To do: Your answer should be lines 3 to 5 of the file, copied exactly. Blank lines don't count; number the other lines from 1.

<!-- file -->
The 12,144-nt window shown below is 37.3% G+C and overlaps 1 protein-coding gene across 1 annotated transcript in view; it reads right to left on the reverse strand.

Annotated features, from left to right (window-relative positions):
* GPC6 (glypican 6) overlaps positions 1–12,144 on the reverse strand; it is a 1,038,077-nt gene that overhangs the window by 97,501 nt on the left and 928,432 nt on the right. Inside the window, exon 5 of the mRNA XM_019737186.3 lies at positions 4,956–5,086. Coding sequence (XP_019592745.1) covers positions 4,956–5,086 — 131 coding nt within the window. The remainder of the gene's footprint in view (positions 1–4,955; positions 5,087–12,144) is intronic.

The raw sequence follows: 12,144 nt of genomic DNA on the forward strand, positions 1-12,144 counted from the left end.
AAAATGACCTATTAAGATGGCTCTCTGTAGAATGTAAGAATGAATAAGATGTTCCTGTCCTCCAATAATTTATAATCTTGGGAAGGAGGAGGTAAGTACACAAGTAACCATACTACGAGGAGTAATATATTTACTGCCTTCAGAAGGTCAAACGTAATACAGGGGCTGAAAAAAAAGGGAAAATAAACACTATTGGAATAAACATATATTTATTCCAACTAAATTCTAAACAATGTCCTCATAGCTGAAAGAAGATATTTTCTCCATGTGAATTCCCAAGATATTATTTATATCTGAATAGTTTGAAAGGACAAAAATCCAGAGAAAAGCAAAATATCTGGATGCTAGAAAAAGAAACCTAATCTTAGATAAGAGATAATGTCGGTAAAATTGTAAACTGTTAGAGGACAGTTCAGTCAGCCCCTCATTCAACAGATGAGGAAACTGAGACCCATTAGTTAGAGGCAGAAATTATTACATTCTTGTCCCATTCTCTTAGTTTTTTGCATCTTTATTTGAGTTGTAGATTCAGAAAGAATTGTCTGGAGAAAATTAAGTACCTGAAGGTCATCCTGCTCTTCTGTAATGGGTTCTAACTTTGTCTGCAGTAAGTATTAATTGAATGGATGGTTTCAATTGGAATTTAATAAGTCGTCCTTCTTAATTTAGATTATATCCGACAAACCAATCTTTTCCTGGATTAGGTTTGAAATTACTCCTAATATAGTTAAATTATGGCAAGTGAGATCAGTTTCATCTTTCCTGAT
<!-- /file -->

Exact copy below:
* GPC6 (glypican 6) overlaps positions 1–12,144 on the reverse strand; it is a 1,038,077-nt gene that overhangs the window by 97,501 nt on the left and 928,432 nt on the right. Inside the window, exon 5 of the mRNA XM_019737186.3 lies at positions 4,956–5,086. Coding sequence (XP_019592745.1) covers positions 4,956–5,086 — 131 coding nt within the window. The remainder of the gene's footprint in view (positions 1–4,955; positions 5,087–12,144) is intronic.

The raw sequence follows: 12,144 nt of genomic DNA on the forward strand, positions 1-12,144 counted from the left end.
AAAATGACCTATTAAGATGGCTCTCTGTAGAATGTAAGAATGAATAAGATGTTCCTGTCCTCCAATAATTTATAATCTTGGGAAGGAGGAGGTAAGTACACAAGTAACCATACTACGAGGAGTAATATATTTACTGCCTTCAGAAGGTCAAACGTAATACAGGGGCTGAAAAAAAAGGGAAAATAAACACTATTGGAATAAACATATATTTATTCCAACTAAATTCTAAACAATGTCCTCATAGCTGAAAGAAGATATTTTCTCCATGTGAATTCCCAAGATATTATTTATATCTGAATAGTTTGAAAGGACAAAAATCCAGAGAAAAGCAAAATATCTGGATGCTAGAAAAAGAAACCTAATCTTAGATAAGAGATAATGTCGGTAAAATTGTAAACTGTTAGAGGACAGTTCAGTCAGCCCCTCATTCAACAGATGAGGAAACTGAGACCCATTAGTTAGAGGCAGAAATTATTACATTCTTGTCCCATTCTCTTAGTTTTTTGCATCTTTATTTGAGTTGTAGATTCAGAAAGAATTGTCTGGAGAAAATTAAGTACCTGAAGGTCATCCTGCTCTTCTGTAATGGGTTCTAACTTTGTCTGCAGTAAGTATTAATTGAATGGATGGTTTCAATTGGAATTTAATAAGTCGTCCTTCTTAATTTAGATTATATCCGACAAACCAATCTTTTCCTGGATTAGGTTTGAAATTACTCCTAATATAGTTAAATTATGGCAAGTGAGATCAGTTTCATCTTTCCTGAT